- Is this Before or After the Exile of Israel?
- Is this Before or After Christ Birth?
- The Resurrection?
- After Saul’s conversion (Paul)?
- The Age of Churches
- The Apocalypse
- What’s the “Little Story”
- Who wrote it? (Paul? Peter?)
- Who did they write to?
- Israelites in Captivity?
- The Church at Corinth?
- The Jews [or modern day Pharisees]?
- Gentile converts [or modern day unchurched recent converts]?
- Am I part of the audience? (E.g.; the Church after Christ’s resurrection.)
- What’s the “Big Story”
- What does this passage tell us about who God is?
- God is good, gracious, great, glorious?
- What does this passage tell us about what God does?
- God saves, heals, helps, protects, convicts, promises?
- What does this passage tell us about who God says we are?
- Loved? Broken? Unrepentant? Made new?
- What does this passage tell us we should do?
- Repent? Pray? Forgive? Care for the needy?
Application is the most important part of any text. While the original HEAR model doesn’t utilize 7 Questions, I find that the last 2 most naturally fall here and are beneficial when I review any piece of scripture.
- If I believed this passage, what must change in my life today?
- Ask God to convict you, to help you take the scripture and apply it to your life. What actions in Question 5 are you doing? Or not doing?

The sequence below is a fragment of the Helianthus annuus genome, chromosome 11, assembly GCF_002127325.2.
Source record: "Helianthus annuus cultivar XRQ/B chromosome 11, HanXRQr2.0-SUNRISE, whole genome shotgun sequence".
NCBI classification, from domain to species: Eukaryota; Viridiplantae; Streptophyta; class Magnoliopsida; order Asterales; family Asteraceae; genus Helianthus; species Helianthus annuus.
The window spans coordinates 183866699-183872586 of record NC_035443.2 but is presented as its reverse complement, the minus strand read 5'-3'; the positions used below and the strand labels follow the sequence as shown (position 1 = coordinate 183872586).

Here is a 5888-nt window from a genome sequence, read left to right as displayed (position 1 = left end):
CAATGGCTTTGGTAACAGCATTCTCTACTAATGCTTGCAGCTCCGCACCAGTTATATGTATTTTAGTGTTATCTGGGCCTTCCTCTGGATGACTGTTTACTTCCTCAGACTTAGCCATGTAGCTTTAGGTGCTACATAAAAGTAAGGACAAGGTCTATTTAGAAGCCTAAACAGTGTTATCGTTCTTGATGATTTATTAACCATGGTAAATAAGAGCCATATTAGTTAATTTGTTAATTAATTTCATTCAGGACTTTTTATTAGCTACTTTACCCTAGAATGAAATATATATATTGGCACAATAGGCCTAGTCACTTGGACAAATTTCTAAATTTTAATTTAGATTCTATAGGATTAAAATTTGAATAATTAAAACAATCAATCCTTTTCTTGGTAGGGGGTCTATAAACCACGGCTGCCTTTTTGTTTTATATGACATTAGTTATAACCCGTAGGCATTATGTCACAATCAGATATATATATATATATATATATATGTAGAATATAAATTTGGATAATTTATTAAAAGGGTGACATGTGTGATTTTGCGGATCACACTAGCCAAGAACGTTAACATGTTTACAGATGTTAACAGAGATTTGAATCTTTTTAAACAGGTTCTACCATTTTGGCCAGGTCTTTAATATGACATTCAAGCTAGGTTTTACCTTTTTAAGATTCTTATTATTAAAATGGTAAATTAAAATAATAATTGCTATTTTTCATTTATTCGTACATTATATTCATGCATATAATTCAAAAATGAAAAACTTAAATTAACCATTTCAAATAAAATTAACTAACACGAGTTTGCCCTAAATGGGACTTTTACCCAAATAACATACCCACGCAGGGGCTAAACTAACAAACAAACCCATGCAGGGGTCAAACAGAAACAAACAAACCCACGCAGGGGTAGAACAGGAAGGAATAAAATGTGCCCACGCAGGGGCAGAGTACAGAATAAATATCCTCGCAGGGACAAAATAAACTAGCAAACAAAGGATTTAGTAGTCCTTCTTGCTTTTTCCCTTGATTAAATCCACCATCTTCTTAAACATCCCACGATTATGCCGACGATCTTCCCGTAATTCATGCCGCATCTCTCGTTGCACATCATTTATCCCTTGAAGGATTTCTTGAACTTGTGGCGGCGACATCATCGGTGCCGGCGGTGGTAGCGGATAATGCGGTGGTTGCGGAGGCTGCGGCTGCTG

- Why did the Holy Spirit want me to read this passage, hear this lesson/sermon?
- If you know what you’re obligated to do, and you know what must change in your life, then why do you think the Holy Spirit brought you to hear or read this word today?
- Take a moment to think long and hard about the scripture you’ve read. Has God been trying to get your attention? Have you been fighting for weeks? Months? Years?
This is the best part of the HEAR model, and the one that should be the least formal, but I often find the most daunting.
This is an opportunity to write/type a prayer to God. It doesn’t have to be long and flowy and elegant. It’s just an opportunity to take what you’ve learned from the passage, thank God for His direction, and ask God for help and ability to overcome and conquer sin.
Remember, God doesn’t speak KJV1638 English! No Wherefore Art Thou Romeos are necessary! Take a moment, stop and pray.
Then, take the opportunity as you grow to stop and take a look at the responses you’ve recorded. Are you making progress? Did God keep his promises?
Remember, you can always share your HEAR journals with a bible study partner. The HEAR model works just as well for small group discussion as it does for individual Bible study.
Remember to mark passages that are exceedingly difficult and ask for help! The Bible isn’t a difficult book to understand, but having 2000 years between its last entry and today’s culture can lead to some confusion. Remember, context is key!
Remember, if the HEAR model is helpful to you, to share it with friends! It’s been a constant tool in Bible study tool chest and it’s helped a number of people grow in their faith and knowledge of the Bible.